I’m pleased to have British Mystery Author Veronica Heley as my guest again! Veronica is going to talk a little about how to look at life and as an example Mary, the Mother of Jesus. She also is going share a bit about her latest mystery, MURDER WITH MERCY. And she will be giving away a PDF copy to one commenter. So be sure to leave a comment about the question at the end. (A PDF copy will be sent through email to be read on computer or print out your own copy. FYI~) Here’s Veronica:
‘Never Look Back’
was a popular song some years ago. Is it good advice, I wonder? I know people who try to forget the past and are always pressing on, looking to the future, as if the past has nothing to teach them. Perhaps they refuse to look back because it is too painful to do so? Should a widow whose marriage has been happy, never look back because the contrast with her new life is too great?
Never Look Forward?
On the other hand, I also know people who refuse to look forward, who are always trying to recreate the past in their lives. Is this right, or even sensible? If their past contained some traumatic event, is it a good idea to keep dwelling upon it? Should we keep revisiting the horror of, say, having been mugged in the street, and allow it to influence our future?
How do we cope with our memories?
Which did Mary do?
I was thinking about the Virgin Mary. A widow, after Jesus’ death she might well have retreated into herself after all that she’d been through. She moved to Ephesus, far from Galilee, far from Jerusalem . . . far from everything she had ever known. She had no prominent role to play in the formation of the Christian church.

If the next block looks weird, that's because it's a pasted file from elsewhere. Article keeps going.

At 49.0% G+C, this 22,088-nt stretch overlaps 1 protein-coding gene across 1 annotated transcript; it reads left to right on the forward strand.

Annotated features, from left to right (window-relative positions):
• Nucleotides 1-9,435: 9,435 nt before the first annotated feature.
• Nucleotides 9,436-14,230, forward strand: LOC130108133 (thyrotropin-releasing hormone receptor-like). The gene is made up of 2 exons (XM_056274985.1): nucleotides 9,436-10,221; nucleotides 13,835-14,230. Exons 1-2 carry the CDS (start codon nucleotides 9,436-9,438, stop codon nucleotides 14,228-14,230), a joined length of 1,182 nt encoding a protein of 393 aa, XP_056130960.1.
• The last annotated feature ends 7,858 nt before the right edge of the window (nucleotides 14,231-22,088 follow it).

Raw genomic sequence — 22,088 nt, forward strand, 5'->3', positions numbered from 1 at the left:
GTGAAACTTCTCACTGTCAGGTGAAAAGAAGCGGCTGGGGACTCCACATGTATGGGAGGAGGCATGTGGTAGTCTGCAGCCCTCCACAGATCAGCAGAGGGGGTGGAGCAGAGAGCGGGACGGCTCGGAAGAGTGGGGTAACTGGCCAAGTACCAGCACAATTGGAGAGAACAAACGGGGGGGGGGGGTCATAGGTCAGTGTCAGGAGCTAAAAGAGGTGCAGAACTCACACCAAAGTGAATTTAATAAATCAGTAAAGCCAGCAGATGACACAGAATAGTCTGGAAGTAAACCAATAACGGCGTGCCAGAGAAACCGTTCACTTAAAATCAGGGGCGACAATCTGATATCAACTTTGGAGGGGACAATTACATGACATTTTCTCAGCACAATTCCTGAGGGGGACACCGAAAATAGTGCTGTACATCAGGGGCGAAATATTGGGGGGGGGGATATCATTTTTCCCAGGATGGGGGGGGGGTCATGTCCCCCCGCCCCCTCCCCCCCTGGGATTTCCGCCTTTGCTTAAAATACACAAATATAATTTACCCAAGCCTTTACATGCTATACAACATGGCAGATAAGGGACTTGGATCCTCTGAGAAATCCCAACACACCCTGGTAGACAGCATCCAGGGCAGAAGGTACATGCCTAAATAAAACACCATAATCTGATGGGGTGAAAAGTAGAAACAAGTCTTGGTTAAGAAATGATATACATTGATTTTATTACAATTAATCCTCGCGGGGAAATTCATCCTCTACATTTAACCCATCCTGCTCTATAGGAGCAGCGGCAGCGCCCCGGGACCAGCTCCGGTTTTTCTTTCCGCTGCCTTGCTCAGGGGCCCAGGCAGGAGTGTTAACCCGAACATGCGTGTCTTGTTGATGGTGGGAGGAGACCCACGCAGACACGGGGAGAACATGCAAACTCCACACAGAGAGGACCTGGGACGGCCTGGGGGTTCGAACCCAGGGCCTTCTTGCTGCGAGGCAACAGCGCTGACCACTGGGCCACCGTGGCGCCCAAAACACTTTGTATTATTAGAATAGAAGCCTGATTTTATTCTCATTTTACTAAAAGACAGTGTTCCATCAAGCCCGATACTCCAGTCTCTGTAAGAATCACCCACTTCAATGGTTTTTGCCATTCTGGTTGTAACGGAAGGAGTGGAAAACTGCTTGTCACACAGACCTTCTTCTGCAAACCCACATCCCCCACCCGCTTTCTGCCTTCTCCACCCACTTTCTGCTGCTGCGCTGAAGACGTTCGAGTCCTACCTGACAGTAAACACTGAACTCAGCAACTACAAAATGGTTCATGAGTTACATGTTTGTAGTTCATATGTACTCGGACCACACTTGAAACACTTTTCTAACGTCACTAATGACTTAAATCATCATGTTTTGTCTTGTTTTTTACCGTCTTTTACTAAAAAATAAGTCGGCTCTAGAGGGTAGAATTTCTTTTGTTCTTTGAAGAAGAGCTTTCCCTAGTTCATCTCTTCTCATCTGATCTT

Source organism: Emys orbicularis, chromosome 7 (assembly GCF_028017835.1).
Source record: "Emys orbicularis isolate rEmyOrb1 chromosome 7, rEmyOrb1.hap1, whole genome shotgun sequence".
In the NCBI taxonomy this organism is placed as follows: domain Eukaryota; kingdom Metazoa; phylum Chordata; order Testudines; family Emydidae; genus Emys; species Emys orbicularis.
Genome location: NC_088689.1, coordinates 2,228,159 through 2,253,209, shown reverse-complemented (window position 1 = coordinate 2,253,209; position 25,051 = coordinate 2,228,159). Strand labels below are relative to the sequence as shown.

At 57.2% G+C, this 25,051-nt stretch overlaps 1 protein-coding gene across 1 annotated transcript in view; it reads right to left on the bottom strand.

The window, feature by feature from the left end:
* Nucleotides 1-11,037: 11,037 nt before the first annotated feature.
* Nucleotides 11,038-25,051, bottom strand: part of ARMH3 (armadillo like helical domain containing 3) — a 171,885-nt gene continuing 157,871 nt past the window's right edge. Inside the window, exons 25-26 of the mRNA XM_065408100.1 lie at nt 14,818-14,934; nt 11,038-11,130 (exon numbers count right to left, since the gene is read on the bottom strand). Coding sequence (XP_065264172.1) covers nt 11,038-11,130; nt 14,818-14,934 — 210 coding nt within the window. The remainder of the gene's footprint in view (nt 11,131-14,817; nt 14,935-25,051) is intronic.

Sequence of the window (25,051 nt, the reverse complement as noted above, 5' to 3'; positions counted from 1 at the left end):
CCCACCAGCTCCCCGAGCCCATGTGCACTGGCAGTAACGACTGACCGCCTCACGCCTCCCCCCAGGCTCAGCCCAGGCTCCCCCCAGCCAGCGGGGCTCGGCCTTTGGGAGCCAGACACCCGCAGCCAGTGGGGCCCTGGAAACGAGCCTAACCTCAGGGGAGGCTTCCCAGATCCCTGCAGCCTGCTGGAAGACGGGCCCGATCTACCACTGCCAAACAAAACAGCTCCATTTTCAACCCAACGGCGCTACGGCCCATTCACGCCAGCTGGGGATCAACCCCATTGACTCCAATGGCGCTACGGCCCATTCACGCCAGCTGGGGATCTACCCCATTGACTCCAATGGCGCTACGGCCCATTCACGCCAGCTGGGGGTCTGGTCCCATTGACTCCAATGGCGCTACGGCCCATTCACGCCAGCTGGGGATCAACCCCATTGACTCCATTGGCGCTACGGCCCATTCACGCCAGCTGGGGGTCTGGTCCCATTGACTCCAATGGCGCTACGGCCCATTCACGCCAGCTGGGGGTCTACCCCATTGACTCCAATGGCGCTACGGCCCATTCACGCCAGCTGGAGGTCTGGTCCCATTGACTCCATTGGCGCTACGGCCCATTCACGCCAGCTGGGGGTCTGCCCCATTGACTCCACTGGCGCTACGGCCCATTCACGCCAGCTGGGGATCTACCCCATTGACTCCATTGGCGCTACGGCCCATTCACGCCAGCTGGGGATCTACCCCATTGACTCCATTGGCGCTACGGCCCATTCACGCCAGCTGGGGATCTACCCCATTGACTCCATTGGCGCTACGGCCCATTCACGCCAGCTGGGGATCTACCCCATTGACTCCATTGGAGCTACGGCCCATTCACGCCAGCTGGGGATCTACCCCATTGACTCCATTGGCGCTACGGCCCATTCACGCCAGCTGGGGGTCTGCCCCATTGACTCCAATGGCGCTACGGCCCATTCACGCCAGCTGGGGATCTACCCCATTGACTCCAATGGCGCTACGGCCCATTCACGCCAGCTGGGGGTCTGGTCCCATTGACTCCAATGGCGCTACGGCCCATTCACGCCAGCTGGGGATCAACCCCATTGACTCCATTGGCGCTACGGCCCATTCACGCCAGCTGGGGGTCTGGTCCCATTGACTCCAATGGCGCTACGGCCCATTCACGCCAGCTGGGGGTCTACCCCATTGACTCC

She might easily have sunk into domesticity, planning meals and mending clothes, becoming a ‘Granny’, useful only in looking after the next generation of children.
What if she had deliberately refused to look back upon her life, as being too painful to recall?
But, along came Luke. He was a doctor, yes. But also, a reporter with a mission. He’d been on the road with Paul and was now looking for some source material. Who better to provide it than Mary?
Now she could have done the weepy-waley bit, but she didn’t. One by one she brought out her precious memories for him to record. We would be missing so much about Jesus’ early life; the visit of the angel to tell Mary whose child she bore, the visit to her cousin who was awaiting the birth of John the Baptist, Mary’s song of praise, the birth of Jesus and the visit of the shepherds. Who else could have told Luke these things? (And what would our Christmases be like without them?)
Mired in Sorrow?
I know of women who can’t get past the fact of a broken marriage or, even worse, of a child lost to cancer. They are mired in their own sorrow. They cannot move forward. They cannot grow or help others in any way. Yes, I feel sorrow for them, but also a degree of impatience. Ought we not, with God’s grace, to move on in our lives after we’ve been hit by sorrow, even if there is a cost to doing so?
Both the heroines of my books have lost their husbands
and Ellie, in particular has had to struggle with a painful legacy of bullying from the past which has left her with little self-worth. But, despite her feelings of inadequacy, she has learned that she can help others in distress. It may cost her something to do so, but she grits her teeth and gets on with it. Secure in a happy second marriage, she is able to empathise with others who are in trouble, She can put the hurts of her earlier life into perspective and move forward. Perhaps because she had several miscarriages in the past, she can find the strength to go out of her way to help a boy who has got himself into deep trouble.
A friend said that we should use the driver’s mirror in the car. Look back . . . to move forward.